- People are expected to consider the quality and structure of the post itself, more than the content of the same. While it's certainly impossible to completely split the two aspects when making our own opinion on a post, it remains intended, as also explained in the Competition Commentary Thread, that commenting and discussing on the content rather than on the form/structure of the post is considered off-topic for the purpose of this competition. You are free to nominate and vote for whatever reason you want, but what happens in public has to strictly follow up with the competition rules.

    A nominated post should:

    1. Be focused and relevant to the topic(s) being discussed.
    2. Demonstrate a well-developed, insightful and nuanced understanding of the topic(s) it is discussing.
    3. Be logically coherent, well organized and communicate its points effectively.
    4. Support its contentions with verifiable evidence, either in the form of links or references.
    5. Not be deliberately vexatious to other users.

    Good luck everyone!
    Under the patronage of Pontifex Maximus
    Check out the Post of the Fortnight Competition!
    Quote Originally Posted by Commissar Caligula_ View Post
    And on the third day, God created the Remington bolt-action rifle, so that man could fight the dinosaurs. And the homosexuals. Amen.

  2. #2
    Flinn's Avatar Sometimes you eat the Bean, sometimes the Bean eats you!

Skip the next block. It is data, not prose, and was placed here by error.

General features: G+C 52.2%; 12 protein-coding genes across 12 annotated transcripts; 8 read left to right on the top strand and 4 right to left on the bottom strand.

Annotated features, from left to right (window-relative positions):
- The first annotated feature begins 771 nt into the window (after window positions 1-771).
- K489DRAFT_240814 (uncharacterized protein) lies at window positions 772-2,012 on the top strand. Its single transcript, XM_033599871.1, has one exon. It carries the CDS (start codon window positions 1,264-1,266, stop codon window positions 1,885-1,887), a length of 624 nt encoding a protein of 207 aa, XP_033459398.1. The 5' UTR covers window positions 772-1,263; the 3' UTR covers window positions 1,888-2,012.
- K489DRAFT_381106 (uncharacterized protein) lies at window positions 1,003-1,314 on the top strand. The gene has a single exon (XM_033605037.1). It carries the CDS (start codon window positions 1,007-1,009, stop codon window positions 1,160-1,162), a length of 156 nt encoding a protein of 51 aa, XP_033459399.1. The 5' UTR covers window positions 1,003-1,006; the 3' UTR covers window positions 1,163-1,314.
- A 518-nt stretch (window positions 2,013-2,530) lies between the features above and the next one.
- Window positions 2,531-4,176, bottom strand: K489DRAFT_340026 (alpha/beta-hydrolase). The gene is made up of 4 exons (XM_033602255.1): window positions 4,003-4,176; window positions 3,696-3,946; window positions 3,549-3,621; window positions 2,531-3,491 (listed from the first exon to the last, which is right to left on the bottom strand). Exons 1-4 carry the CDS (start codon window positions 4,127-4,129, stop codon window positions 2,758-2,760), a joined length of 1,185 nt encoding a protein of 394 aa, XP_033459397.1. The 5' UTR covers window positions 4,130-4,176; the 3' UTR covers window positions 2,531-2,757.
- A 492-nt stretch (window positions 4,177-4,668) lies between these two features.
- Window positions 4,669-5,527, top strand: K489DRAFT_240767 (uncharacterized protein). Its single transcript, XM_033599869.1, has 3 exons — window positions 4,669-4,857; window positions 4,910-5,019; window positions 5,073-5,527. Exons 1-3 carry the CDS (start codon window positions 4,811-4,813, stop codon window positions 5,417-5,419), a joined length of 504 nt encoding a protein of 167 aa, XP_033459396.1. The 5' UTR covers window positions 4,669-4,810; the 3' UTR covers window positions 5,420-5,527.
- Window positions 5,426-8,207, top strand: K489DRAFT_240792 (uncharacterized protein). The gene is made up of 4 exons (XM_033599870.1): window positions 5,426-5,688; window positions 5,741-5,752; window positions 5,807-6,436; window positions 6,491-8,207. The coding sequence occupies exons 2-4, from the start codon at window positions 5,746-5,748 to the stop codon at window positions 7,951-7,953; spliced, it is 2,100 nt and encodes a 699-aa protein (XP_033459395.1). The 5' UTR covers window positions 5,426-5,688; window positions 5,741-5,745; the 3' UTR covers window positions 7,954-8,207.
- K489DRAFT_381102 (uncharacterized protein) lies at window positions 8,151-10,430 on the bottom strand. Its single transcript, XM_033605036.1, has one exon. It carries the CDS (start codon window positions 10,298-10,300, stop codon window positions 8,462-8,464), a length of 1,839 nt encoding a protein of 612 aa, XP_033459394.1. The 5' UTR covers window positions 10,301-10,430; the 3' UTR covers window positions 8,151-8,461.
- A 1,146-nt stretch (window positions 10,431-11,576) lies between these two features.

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    Default Re: POTF 7 - Nominations

    Quote Originally Posted by Cyclops View Post
    Have you confused a column (eg deep pike) formation (often depicted artistically as a square of men in solid formation, albeit one facing all the same way) with a square formation (a square of men facing outwards, often a hollow square)? There is an enormous difference, the chief one being the direction in which the men face.

    Infantry square

    Pike squares: essentially deep columns all facing forwards

    The second image is by Urs Graf, who was a landsknecht and fought many battles so we can assume he knows what he is depicting: in the top left you see two pike formations moving to engage. they are deep columns facing forwards, sometimes colloquially called "squares", but not in square formation (ie they all face forwards, not outwards).

    I doubt any unit ever advanced in square formation, that is with a quarter of the men facing forwards, half the men shuffling sideways and a quarter of the men marching backwards. It would be ludicrous on a perfectly flat parade ground and on a battlefield it would degenerate into chaos in seconds.